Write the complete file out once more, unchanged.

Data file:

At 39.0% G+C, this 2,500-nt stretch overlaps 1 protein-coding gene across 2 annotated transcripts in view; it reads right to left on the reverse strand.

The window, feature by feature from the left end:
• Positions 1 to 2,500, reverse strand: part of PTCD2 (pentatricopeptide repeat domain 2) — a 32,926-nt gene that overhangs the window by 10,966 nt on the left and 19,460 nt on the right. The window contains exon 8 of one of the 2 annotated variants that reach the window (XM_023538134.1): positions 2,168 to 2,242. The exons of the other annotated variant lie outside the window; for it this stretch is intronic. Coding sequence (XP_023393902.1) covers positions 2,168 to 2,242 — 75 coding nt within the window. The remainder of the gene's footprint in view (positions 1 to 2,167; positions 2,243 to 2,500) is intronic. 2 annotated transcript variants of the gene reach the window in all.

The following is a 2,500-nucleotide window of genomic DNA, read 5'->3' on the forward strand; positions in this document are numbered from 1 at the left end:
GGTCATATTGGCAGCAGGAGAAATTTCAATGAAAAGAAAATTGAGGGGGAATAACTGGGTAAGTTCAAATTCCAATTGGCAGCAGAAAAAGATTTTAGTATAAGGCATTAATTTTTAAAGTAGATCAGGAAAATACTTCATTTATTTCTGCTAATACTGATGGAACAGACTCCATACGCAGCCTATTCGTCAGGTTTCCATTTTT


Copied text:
At 39.0% G+C, this 2,500-nt stretch overlaps 1 protein-coding gene across 2 annotated transcripts in view; it reads right to left on the reverse strand.

The window, feature by feature from the left end:
• Positions 1 to 2,500, reverse strand: part of PTCD2 (pentatricopeptide repeat domain 2) — a 32,926-nt gene that overhangs the window by 10,966 nt on the left and 19,460 nt on the right. The window contains exon 8 of one of the 2 annotated variants that reach the window (XM_023538134.1): positions 2,168 to 2,242. The exons of the other annotated variant lie outside the window; for it this stretch is intronic. Coding sequence (XP_023393902.1) covers positions 2,168 to 2,242 — 75 coding nt within the window. The remainder of the gene's footprint in view (positions 1 to 2,167; positions 2,243 to 2,500) is intronic. 2 annotated transcript variants of the gene reach the window in all.

The following is a 2,500-nucleotide window of genomic DNA, read 5'->3' on the forward strand; positions in this document are numbered from 1 at the left end:
GGTCATATTGGCAGCAGGAGAAATTTCAATGAAAAGAAAATTGAGGGGGAATAACTGGGTAAGTTCAAATTCCAATTGGCAGCAGAAAAAGATTTTAGTATAAGGCATTAATTTTTAAAGTAGATCAGGAAAATACTTCATTTATTTCTGCTAATACTGATGGAACAGACTCCATACGCAGCCTATTCGTCAGGTTTCCATTTTT